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State v. Gordon

Superior Court of Delaware

December 5, 2019

STATE OF DELAWARE,
v.
ANTHONY GORDON, Defendant.

          Date Submitted: October 25, 2019

          ORDER

          JAN R. JURDEN, PRESIDENT JUDGE.

         Upon consideration of Defendant' spro se "Motion for Correction of Sentence 35(a) and Alternatively Rule 6l;"[1] the facts and arguments in Defendant's Motion; statutory and decisional law; and the record in this case, IT APPEARS THAT:

         1. On January 24, 2013, a jury found Defendant guilty of two counts of Rape Second Degree and one count of Rape Fourth Degree for acts that occurred when the victim was less than 16 years old.[2] On April 12, 2013, Defendant was sentenced to a total of thirty-five years at Level V, twenty years minimum mandatory, suspended after twenty-one years for decreasing levels of supervision.[3]On appeal, the Supreme Court affirmed the judgment of the Superior Court.[4]

         2. Since that time, the Defendant has filed numerous pro se motions and letters, all of which have been denied.[5]

         3. In the instant Motion, Defendant asks the Court to correct his sentence pursuant to Superior Court Criminal Rule 35(a) and, alternatively Rule 61, arguing he was illegally sentenced because his counsel did not request an jury instruction on the lesser included offense of Rape Third Degree, the Court failed to instruct the jury on Rape Third Degree, and counsel failed to file a motion for bill of particulars.[6]

         4. Pursuant to Superior Court Criminal Rule 35(a), "the court may correct an illegal sentence at any time." The limited purpose of Rule 35(a) is to permit correction of an illegal sentence, not to re-examine errors at trial.[7] Under Rule 35(a), a sentence is illegal if it exceeds statutory limits, violates double jeopardy, is ambiguous with respect to the time and manner in which it is to be served, is internally contradictory, omits a term required to be imposed by statute, is uncertain as to its substance, or is a sentence that the judgment of conviction did not authorize.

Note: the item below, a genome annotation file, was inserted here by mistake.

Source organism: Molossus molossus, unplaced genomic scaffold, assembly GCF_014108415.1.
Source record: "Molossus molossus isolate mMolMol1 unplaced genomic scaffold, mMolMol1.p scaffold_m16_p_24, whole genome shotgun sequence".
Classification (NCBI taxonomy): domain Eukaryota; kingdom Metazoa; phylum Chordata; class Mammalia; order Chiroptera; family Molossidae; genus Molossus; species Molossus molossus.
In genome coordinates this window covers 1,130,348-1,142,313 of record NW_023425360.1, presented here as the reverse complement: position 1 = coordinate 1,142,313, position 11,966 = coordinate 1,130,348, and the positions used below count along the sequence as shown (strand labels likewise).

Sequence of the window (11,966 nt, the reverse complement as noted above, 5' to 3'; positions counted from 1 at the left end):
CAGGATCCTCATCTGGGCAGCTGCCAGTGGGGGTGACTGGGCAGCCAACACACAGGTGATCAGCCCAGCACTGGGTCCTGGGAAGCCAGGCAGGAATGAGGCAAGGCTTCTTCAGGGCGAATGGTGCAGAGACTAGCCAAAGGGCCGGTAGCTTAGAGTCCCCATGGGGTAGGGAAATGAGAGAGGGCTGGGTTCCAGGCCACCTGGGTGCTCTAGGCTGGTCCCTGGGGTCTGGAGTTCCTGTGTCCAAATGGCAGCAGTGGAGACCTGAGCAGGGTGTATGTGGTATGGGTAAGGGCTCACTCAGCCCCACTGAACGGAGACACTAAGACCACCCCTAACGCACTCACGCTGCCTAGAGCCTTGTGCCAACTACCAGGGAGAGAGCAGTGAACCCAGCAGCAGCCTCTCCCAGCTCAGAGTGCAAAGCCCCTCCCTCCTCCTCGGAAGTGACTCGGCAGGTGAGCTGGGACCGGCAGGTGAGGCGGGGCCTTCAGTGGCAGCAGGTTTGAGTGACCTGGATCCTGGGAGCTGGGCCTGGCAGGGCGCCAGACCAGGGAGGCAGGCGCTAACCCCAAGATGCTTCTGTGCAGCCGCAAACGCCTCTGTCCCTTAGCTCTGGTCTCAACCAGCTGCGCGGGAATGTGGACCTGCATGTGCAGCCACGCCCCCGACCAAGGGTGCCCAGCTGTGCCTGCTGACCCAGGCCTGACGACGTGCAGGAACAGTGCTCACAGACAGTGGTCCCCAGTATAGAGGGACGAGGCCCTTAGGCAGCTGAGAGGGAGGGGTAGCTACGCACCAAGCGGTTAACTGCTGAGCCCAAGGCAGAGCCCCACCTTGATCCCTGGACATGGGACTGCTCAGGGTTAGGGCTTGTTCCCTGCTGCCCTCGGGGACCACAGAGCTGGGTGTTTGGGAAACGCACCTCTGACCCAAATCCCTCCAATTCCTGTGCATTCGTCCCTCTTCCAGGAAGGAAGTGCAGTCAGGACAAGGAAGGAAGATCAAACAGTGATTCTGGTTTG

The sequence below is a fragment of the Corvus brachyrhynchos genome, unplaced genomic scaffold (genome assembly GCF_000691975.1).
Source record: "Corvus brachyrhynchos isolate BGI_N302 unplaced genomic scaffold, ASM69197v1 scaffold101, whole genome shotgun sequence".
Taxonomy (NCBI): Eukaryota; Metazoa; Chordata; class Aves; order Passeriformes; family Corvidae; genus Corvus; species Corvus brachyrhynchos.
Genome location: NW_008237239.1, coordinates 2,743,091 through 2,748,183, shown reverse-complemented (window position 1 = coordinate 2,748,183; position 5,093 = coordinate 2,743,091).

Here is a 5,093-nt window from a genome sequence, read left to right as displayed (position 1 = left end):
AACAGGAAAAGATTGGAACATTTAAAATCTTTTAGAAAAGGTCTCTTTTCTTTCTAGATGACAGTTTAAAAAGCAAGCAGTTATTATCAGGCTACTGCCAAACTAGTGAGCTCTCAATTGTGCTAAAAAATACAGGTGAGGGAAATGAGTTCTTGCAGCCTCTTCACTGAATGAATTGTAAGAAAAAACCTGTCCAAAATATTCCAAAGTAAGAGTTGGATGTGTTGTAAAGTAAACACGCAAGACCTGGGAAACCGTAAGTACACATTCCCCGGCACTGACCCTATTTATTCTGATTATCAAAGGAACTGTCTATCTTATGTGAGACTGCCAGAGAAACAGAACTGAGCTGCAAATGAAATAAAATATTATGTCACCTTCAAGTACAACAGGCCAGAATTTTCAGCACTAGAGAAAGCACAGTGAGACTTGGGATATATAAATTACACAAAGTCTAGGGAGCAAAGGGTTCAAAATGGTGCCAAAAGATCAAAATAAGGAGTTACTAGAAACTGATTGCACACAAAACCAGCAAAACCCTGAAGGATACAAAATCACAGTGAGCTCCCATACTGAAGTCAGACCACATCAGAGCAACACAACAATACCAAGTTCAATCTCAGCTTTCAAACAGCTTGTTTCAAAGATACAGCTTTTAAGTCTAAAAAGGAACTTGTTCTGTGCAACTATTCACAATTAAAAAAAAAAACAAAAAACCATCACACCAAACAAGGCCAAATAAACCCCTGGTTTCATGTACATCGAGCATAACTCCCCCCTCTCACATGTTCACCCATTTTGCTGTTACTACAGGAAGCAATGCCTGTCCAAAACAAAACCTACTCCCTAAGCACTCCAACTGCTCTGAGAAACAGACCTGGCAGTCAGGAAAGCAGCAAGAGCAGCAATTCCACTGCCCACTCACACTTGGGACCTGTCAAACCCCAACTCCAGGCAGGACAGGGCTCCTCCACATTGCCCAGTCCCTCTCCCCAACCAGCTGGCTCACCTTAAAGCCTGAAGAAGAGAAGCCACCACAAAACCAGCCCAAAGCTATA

5. Defendant seeks to set aside his conviction and sentence on the basis of alleged errors occurring at trial prior to the imposition of his sentence. However, such claims fall outside the narrow scope of Rule 35(a). Therefore, Defendant's Motion for Correction of Sentence pursuant to Rule 35(a) is DENIED.

         6. Rule 61 is the exclusive remedy for a person seeking to set aside their convictions.[8] Pursuant to Rule 61(d)(2), a second or subsequent motion "shall be summarily dismissed, unless the movant was convicted after a trial and the motion" pleads with particularity either: (1) "that new evidence exists that creates a strong inference that the movant is actually innocent in fact of the acts underlying the charges of which he was convicted," or (2) "that a new rule of constitutional law, made retroactive to cases on collateral review by the United States Supreme Court or the Delaware Supreme Court, applies to the movant's case and renders the conviction . . . invalid."[9]

         7. This is Defendant's third motion for postconviction relief. The Court denied his two earlier motions.[10]

         8. Here, Defendant does not introduce new evidence, but rather repeatedly argues that the evidence at trial could have permitted the jury to acquit him of Rape Second Degree and convict him of Rape Third Degree. The Delaware Supreme Court, affirming Defendant's conviction, held there was sufficient evidence presented for the jury to conclude beyond a reasonable doubt that Defendant committed two counts of Rape Second Degree.[11] In addition, Defendant does not cite to new laws that would render his conviction invalid. Therefore, Defendant fails to satisfy the stringent pleading requirements of Rule 61(d)(2).

         9. For the foregoing reasons, Defendant's alternative claim under Rule 61 is procedurally barred, and therefore, SUMMARILY DISMISSED.

         IT ...


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